When a major corporation is caught fabricating its materials to the public, rapid disclosure and abject apologies are required. No one requires that ritual more than the major media. So what happens when the fabricators are the major media? The punishment ought to be even stronger.
Howard Kurtz of the Washington Post started an avalanche when he noted that New York Times reporter Jayson Blair lifted passages of an article from a San Antonio newspaper. Soon, Blair resigned, and the Times published a 7,000-word review documenting a disastrous flow of flaws and fabrications it discovered in Blair's reporting.
Hurray for the Times owning up and getting to the story of its own ineptitude before its competitors. But to expect anything less is a little like arguing that Exxon deserves special praise for cleaning up all the oil that spilled out of the Valdez. Just imagine Blair filing a piece on POW Jessica Lynch datelined Palestine, W.Va., without leaving New York. When he can pull that off without any questions from editors, he makes his editors look like fools.
But the Times isn't really taking responsibility for the Blair fiasco. Incredibly, publisher Arthur "Pinch" Sulzberger argued that only one person was responsible for this metastasizing tumor, this credibility canyon. "The person who did this is Jayson Blair. Let's not begin to demonize our executives -- either the desk editors, or the executive editor or, dare I say, the publisher."
The captain of this oil-spilling ship is Executive Editor Howell Raines, a partisan best remembered for his arrogant 1994 take on the best president of the last century: "Reagan couldn't tie his shoelaces if his life depended on it." Who looks incompetent now?
Raines and managing editor Gerald Boyd cannot plead that their underlings never expressed warnings about Blair. In April 2002, Times metropolitan editor Jonathan Landman, sent an e-mail to upper management saying, "We have to stop Jayson from writing for the Times. Right now." Blair was not stopped. He was promoted to the highest reaches of the paper. That's not Blair's fault. That's management's fault.
Will heads roll? ABC legend Sam Donaldson suggested on the radio that they should, and soon. If the New York Times thinks the world needs to purged of Enron-style fraud, they should remember that Ken Lay and Co. were forced to resign. But Sulzberger's blame-shifting suggests they'll all try to shamelessly ride out the storm. The stain will remain, a new Janet Cooke scandal for the supposed prestige center of the American press.
The other emblematic embarrassment of the Times in the Raines era was the paper's blustering, super-biased crusade against the Augusta National Golf Club, which hosts the Masters golf tournament, for not having female members. So it didn't take long for anyone following the Blair fiasco to suspect that Sulzberger, Raines and Boyd -- the Identity-Politics Police -- let the scandal deepen to give a celebrated minority staffer a fourth, fifth, sixth and seventh chance.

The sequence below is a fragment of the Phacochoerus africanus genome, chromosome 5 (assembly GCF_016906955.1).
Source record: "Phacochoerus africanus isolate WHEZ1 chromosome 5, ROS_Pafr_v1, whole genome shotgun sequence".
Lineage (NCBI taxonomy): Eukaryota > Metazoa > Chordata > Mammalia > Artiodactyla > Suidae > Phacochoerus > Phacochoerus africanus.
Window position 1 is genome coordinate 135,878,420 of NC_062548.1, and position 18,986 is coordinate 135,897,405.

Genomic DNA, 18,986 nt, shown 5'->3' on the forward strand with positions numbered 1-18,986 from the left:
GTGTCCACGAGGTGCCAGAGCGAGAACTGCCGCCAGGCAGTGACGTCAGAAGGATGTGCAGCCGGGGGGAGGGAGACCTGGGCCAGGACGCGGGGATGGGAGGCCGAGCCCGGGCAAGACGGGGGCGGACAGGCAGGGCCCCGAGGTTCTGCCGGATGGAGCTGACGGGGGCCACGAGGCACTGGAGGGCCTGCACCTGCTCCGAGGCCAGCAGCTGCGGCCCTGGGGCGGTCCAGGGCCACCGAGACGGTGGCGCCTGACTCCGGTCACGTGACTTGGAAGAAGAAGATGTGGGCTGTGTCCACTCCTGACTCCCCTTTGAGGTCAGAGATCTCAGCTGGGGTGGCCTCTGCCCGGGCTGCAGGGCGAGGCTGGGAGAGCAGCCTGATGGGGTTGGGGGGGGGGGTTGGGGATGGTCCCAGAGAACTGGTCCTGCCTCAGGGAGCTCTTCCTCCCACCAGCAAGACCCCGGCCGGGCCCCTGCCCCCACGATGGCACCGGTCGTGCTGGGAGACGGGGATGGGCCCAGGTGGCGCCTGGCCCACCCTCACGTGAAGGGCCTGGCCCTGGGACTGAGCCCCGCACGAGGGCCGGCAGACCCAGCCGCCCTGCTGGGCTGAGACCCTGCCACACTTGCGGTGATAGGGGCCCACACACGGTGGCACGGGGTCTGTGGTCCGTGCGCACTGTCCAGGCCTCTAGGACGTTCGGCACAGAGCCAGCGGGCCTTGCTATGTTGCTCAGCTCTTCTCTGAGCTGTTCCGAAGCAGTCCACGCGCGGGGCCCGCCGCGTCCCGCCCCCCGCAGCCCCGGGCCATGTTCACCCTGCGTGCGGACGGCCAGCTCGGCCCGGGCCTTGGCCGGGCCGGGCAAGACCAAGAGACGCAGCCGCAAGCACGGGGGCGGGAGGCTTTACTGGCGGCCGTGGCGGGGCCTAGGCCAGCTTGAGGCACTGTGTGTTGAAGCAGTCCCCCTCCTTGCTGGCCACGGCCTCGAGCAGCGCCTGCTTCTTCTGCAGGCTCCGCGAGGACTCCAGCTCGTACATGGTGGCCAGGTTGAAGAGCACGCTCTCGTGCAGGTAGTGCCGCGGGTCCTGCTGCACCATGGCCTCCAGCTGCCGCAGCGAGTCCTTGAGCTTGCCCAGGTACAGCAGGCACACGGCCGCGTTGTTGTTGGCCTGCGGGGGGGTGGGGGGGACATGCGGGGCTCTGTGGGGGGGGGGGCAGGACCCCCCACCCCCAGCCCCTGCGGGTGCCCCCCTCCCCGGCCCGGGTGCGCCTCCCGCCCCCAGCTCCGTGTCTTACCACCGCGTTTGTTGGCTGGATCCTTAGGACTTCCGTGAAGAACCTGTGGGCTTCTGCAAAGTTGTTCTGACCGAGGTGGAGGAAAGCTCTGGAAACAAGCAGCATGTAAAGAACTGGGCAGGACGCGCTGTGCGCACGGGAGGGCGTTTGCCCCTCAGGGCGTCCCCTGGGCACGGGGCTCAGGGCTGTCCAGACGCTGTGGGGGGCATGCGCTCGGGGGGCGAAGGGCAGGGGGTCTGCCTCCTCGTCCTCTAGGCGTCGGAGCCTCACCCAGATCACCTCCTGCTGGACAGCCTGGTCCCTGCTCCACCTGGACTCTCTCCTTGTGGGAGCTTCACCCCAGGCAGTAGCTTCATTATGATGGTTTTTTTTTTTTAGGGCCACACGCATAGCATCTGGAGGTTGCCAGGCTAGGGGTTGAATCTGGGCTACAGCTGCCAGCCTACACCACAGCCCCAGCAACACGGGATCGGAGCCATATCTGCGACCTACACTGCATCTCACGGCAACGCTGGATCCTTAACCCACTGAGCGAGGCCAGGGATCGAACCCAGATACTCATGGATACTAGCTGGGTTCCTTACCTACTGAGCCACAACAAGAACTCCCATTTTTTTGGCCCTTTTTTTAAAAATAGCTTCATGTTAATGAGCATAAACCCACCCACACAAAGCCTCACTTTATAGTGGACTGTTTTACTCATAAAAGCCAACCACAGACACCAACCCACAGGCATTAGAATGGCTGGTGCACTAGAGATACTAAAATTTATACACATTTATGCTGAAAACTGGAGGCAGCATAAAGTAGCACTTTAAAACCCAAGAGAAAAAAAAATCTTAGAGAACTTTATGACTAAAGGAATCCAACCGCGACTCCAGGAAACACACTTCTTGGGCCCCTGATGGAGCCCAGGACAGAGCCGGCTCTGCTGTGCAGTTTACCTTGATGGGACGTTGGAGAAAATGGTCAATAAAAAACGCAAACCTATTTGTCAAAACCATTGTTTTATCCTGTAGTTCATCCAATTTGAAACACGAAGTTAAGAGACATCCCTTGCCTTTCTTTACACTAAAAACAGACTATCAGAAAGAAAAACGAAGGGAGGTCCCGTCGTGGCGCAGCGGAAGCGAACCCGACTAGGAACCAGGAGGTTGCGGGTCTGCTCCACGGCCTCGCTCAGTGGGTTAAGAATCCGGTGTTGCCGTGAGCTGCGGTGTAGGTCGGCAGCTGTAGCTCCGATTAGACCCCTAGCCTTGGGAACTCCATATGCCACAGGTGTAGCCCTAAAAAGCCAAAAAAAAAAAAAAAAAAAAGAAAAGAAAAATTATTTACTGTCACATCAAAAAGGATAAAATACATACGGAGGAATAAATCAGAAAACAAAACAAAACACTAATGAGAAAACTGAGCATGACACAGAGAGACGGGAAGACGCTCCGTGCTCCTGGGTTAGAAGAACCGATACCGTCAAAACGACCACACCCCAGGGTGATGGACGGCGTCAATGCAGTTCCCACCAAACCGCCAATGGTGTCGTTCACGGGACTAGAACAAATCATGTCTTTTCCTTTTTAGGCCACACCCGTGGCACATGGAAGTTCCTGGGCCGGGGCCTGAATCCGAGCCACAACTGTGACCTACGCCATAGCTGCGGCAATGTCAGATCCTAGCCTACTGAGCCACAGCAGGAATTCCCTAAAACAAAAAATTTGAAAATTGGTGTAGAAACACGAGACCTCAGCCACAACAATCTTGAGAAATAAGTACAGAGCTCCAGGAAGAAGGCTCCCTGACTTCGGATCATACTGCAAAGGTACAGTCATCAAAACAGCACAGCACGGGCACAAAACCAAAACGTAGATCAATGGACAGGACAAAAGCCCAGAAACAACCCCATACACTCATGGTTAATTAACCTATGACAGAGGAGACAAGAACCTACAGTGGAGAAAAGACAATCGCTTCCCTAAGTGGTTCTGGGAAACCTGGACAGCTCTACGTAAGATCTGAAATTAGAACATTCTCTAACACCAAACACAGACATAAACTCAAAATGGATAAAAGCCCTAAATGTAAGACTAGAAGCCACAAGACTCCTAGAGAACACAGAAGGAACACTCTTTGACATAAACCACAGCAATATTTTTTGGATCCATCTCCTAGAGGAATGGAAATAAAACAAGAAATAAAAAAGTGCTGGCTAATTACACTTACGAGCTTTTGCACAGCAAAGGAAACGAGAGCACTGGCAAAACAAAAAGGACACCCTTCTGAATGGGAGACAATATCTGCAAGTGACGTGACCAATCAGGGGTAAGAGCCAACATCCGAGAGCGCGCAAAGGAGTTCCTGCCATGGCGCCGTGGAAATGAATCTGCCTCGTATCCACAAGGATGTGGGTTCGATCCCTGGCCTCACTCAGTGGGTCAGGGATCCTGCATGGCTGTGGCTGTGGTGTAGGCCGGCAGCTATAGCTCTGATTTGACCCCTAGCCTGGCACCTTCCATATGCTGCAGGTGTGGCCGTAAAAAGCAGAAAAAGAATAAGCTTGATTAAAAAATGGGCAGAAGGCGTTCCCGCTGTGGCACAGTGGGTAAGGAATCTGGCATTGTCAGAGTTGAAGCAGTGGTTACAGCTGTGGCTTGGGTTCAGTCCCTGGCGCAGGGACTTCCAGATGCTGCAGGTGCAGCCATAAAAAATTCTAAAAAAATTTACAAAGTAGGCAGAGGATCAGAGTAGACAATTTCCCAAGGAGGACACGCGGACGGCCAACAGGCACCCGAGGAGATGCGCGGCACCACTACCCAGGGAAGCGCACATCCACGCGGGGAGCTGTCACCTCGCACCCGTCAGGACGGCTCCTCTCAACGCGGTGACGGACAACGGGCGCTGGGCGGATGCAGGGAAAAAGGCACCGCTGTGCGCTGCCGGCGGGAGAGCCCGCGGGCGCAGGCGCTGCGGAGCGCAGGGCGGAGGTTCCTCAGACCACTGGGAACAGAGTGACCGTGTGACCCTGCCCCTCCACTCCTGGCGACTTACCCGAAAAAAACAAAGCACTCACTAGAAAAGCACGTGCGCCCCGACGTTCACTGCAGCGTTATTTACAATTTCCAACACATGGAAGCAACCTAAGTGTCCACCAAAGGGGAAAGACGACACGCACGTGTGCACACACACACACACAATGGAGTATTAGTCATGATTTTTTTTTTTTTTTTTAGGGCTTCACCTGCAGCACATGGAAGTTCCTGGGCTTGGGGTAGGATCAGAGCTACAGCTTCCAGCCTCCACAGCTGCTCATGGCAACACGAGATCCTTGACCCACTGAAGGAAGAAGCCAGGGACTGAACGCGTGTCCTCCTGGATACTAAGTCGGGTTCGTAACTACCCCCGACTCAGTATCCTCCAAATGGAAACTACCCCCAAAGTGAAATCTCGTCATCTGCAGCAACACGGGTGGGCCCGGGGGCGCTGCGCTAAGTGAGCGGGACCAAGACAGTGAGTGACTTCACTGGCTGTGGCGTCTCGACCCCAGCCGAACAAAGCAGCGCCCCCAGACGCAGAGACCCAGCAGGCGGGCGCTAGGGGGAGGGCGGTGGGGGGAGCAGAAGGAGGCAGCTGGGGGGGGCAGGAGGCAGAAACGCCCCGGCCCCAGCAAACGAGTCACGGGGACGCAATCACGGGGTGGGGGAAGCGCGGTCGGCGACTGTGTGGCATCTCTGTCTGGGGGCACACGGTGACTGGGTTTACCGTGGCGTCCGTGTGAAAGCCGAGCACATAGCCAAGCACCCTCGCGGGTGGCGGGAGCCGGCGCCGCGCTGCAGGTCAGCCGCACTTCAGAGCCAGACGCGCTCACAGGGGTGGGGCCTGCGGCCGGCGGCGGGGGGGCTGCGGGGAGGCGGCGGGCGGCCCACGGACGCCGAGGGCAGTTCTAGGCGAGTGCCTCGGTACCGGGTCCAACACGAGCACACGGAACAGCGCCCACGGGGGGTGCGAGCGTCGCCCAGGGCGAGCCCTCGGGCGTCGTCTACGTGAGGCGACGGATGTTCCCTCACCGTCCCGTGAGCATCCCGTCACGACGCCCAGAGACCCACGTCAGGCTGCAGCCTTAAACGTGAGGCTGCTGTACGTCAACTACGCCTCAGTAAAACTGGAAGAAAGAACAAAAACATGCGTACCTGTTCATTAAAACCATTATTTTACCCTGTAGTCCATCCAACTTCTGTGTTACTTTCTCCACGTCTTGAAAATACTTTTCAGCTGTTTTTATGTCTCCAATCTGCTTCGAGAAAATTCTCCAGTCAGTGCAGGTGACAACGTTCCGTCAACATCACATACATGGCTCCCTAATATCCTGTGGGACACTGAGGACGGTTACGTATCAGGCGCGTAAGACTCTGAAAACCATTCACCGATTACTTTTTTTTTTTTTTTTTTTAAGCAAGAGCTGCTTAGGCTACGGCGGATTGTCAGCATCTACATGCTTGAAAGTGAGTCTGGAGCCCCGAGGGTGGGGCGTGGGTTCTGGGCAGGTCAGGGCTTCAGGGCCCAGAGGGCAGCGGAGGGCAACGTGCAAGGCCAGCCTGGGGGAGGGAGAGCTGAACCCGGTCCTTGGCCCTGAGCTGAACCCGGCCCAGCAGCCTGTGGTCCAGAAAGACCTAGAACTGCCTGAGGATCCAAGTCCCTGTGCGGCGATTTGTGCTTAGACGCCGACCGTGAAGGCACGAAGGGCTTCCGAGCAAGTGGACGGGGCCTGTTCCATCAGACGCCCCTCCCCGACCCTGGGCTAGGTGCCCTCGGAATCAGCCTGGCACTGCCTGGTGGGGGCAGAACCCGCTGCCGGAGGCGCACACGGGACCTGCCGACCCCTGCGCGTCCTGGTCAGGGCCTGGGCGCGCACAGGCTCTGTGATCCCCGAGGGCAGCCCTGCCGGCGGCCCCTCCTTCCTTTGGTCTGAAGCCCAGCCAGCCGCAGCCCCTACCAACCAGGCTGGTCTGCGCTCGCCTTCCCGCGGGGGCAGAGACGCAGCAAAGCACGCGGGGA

National Public Radio's Melissa Block ended an interview with Raines by producing a fascinating quote from Raines speaking before the 2001 convention of the National Association of Black Journalists: "You specifically mentioned Jayson Blair as an example of the Times spotting and hiring the best and brightest reporters on their way up. You said, "This campaign has made our staff better and, more importantly, more diverse.'" He clearly left the impression that quotas came before quality.
Reporters usually love pouncing on a question that a cornered source won't answer. Raines sidestepped this final question on NPR. Raines sidestepped this (also final) question on PBS's "NewsHour," too. It still needs an answer.
No one should buy the NABJ press release's assumption that conservatives think this calls into question the general reliability of black journalists. No one outside David Duke's loony orbit believes that. Obviously, hundreds of other black journalists could have done a better job for Raines than Blair did.
But it's clear that Blair's meteoric rise -- a young man who didn't even graduate from the University of Maryland, who went from humble internships to the national desk in four years -- was not following the average career trajectory of an American reporter. Many journalists work their whole lives dreaming of someday joining the New York Times. It's time to ask whether Blair would have ever been promoted into the position where he caused maximum damage if race wasn't a factor in his career.
Another real diversity problem remains unaddressed by the Times: the utter lack of conservative reporters. It hasn't changed since John Corry recalled in his book My Times that he knew of only one other Reagan voter in the entire Times newsroom. That's a diversity the Times will probably never embrace. Who cares if the Times newsroom "looks like America" if they all think like Howell Raines?